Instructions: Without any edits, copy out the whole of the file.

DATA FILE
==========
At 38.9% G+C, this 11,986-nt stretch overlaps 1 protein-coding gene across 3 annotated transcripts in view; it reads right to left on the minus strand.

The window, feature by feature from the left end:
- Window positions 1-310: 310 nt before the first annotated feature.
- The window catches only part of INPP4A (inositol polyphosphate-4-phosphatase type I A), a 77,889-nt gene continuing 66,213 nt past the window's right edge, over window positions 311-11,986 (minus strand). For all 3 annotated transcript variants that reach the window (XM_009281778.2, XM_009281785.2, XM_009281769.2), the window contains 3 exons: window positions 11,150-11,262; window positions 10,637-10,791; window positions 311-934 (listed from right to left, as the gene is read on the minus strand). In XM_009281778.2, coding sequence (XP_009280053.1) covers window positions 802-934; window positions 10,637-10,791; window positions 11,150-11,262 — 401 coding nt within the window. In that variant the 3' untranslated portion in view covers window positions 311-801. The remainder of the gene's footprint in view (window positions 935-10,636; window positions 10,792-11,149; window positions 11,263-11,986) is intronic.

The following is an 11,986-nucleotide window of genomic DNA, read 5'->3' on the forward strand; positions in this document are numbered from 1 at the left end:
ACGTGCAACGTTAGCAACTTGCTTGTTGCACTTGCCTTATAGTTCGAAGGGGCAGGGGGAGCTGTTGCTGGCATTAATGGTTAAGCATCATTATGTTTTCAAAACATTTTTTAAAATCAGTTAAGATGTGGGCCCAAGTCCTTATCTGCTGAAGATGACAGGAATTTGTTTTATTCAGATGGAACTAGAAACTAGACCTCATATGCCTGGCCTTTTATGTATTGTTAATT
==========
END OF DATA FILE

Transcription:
At 38.9% G+C, this 11,986-nt stretch overlaps 1 protein-coding gene across 3 annotated transcripts in view; it reads right to left on the minus strand.

The window, feature by feature from the left end:
- Window positions 1-310: 310 nt before the first annotated feature.
- The window catches only part of INPP4A (inositol polyphosphate-4-phosphatase type I A), a 77,889-nt gene continuing 66,213 nt past the window's right edge, over window positions 311-11,986 (minus strand). For all 3 annotated transcript variants that reach the window (XM_009281778.2, XM_009281785.2, XM_009281769.2), the window contains 3 exons: window positions 11,150-11,262; window positions 10,637-10,791; window positions 311-934 (listed from right to left, as the gene is read on the minus strand). In XM_009281778.2, coding sequence (XP_009280053.1) covers window positions 802-934; window positions 10,637-10,791; window positions 11,150-11,262 — 401 coding nt within the window. In that variant the 3' untranslated portion in view covers window positions 311-801. The remainder of the gene's footprint in view (window positions 935-10,636; window positions 10,792-11,149; window positions 11,263-11,986) is intronic.

The following is an 11,986-nucleotide window of genomic DNA, read 5'->3' on the forward strand; positions in this document are numbered from 1 at the left end:
ACGTGCAACGTTAGCAACTTGCTTGTTGCACTTGCCTTATAGTTCGAAGGGGCAGGGGGAGCTGTTGCTGGCATTAATGGTTAAGCATCATTATGTTTTCAAAACATTTTTTAAAATCAGTTAAGATGTGGGCCCAAGTCCTTATCTGCTGAAGATGACAGGAATTTGTTTTATTCAGATGGAACTAGAAACTAGACCTCATATGCCTGGCCTTTTATGTATTGTTAATT